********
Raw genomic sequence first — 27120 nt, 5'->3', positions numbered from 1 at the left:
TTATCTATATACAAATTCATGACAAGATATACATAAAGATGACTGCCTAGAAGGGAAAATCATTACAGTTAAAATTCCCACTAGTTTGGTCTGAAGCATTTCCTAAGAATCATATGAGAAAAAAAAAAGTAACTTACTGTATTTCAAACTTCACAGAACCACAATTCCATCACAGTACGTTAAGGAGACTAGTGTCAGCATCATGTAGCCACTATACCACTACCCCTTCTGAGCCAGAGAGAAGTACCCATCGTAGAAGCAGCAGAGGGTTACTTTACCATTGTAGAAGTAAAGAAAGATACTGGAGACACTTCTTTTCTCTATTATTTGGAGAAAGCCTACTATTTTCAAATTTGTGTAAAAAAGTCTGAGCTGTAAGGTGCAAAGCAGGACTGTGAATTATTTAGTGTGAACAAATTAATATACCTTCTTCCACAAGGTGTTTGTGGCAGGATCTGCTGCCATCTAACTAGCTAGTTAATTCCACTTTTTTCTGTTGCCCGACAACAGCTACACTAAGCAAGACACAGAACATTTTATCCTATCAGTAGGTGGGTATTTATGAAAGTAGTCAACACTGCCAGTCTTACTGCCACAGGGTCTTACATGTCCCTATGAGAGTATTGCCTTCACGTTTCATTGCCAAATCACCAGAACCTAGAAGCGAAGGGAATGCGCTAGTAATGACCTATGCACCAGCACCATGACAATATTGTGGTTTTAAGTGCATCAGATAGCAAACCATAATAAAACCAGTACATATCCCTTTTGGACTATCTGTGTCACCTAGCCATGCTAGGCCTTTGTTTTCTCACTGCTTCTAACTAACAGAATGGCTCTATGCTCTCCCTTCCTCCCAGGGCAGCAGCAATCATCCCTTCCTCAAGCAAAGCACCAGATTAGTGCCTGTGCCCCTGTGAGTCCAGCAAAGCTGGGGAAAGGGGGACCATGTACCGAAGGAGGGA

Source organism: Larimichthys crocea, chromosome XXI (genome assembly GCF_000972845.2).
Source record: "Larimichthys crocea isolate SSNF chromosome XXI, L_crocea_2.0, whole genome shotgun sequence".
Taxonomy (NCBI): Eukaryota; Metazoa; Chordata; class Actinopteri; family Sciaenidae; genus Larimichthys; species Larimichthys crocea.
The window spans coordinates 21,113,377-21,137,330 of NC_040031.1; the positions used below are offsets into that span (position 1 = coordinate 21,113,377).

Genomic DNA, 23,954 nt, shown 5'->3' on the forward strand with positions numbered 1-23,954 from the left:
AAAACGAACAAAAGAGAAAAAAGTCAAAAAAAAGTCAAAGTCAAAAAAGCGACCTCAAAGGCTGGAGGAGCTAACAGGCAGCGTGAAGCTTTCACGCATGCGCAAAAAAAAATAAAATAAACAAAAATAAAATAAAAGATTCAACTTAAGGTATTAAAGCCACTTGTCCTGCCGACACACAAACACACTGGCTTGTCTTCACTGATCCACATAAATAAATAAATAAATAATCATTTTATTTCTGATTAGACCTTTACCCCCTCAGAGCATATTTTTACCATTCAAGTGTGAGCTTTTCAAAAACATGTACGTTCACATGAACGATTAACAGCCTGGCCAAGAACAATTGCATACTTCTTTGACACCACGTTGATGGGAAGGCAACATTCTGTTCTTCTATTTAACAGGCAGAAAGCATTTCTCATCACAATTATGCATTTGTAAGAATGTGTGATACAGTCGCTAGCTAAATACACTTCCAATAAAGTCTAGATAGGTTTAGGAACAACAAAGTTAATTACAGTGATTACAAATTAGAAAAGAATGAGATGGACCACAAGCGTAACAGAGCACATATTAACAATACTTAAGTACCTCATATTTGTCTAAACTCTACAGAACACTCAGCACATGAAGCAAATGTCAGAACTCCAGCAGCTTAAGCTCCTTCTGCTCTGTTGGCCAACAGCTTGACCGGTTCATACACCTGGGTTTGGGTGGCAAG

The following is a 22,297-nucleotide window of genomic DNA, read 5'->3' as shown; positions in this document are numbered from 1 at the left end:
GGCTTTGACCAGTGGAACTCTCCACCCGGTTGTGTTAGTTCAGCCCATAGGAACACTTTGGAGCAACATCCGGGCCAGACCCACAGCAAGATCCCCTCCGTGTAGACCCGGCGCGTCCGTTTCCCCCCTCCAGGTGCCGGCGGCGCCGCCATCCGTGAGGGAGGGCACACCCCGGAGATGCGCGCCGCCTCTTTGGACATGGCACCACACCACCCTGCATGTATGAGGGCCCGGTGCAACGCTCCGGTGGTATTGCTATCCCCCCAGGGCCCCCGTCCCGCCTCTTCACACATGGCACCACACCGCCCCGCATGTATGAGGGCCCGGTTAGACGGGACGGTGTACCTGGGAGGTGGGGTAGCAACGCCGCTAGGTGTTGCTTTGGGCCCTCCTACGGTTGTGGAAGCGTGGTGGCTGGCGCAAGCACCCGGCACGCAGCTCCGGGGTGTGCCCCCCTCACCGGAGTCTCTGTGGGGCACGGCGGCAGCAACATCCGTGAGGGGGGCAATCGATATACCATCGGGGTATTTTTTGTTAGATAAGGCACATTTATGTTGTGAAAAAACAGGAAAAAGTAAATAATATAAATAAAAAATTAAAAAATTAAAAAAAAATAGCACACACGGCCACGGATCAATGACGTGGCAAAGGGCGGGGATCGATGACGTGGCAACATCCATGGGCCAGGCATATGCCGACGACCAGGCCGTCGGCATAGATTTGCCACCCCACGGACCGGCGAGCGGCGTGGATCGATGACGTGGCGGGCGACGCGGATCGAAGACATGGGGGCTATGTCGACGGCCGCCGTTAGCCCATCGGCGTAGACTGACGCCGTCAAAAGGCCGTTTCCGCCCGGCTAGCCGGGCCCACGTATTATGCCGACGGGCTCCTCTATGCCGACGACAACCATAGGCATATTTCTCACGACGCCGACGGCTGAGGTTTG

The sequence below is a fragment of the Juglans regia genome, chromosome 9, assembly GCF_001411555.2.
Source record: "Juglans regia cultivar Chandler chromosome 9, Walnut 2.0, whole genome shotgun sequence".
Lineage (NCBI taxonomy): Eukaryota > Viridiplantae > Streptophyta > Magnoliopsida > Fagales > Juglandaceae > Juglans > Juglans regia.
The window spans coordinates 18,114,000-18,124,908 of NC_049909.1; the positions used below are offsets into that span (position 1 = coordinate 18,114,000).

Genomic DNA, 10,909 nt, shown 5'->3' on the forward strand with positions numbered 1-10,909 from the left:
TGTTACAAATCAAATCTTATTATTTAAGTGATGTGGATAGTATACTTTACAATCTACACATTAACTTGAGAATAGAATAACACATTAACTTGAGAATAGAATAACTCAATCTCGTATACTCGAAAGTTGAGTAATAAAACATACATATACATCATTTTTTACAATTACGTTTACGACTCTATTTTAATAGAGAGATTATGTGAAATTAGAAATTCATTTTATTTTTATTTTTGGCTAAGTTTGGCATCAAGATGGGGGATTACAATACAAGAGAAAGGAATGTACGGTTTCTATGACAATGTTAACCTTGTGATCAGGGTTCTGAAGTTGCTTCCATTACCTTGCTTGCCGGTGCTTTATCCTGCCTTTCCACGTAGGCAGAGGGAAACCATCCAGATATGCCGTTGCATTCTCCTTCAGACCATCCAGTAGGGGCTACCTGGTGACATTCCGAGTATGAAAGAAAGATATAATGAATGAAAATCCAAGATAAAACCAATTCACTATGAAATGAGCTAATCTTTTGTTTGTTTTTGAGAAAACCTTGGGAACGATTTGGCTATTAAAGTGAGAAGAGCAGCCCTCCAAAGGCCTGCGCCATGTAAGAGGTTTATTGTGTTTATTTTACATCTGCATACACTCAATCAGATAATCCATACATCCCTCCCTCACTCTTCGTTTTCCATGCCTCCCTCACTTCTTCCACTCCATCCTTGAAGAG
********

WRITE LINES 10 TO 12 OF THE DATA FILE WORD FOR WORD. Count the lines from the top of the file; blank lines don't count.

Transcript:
GGCTTTGACCAGTGGAACTCTCCACCCGGTTGTGTTAGTTCAGCCCATAGGAACACTTTGGAGCAACATCCGGGCCAGACCCACAGCAAGATCCCCTCCGTGTAGACCCGGCGCGTCCGTTTCCCCCCTCCAGGTGCCGGCGGCGCCGCCATCCGTGAGGGAGGGCACACCCCGGAGATGCGCGCCGCCTCTTTGGACATGGCACCACACCACCCTGCATGTATGAGGGCCCGGTGCAACGCTCCGGTGGTATTGCTATCCCCCCAGGGCCCCCGTCCCGCCTCTTCACACATGGCACCACACCGCCCCGCATGTATGAGGGCCCGGTTAGACGGGACGGTGTACCTGGGAGGTGGGGTAGCAACGCCGCTAGGTGTTGCTTTGGGCCCTCCTACGGTTGTGGAAGCGTGGTGGCTGGCGCAAGCACCCGGCACGCAGCTCCGGGGTGTGCCCCCCTCACCGGAGTCTCTGTGGGGCACGGCGGCAGCAACATCCGTGAGGGGGGCAATCGATATACCATCGGGGTATTTTTTGTTAGATAAGGCACATTTATGTTGTGAAAAAACAGGAAAAAGTAAATAATATAAATAAAAAATTAAAAAATTAAAAAAAAATAGCACACACGGCCACGGATCAATGACGTGGCAAAGGGCGGGGATCGATGACGTGGCAACATCCATGGGCCAGGCATATGCCGACGACCAGGCCGTCGGCATAGATTTGCCACCCCACGGACCGGCGAGCGGCGTGGATCGATGACGTGGCGGGCGACGCGGATCGAAGACATGGGGGCTATGTCGACGGCCGCCGTTAGCCCATCGGCGTAGACTGACGCCGTCAAAAGGCCGTTTCCGCCCGGCTAGCCGGGCCCACGTATTATGCCGACGGGCTCCTCTATGCCGACGACAACCATAGGCATATTTCTCACGACGCCGACGGCTGAGGTTTG

The sequence below is a fragment of the Juglans regia genome, chromosome 9, assembly GCF_001411555.2.
Source record: "Juglans regia cultivar Chandler chromosome 9, Walnut 2.0, whole genome shotgun sequence".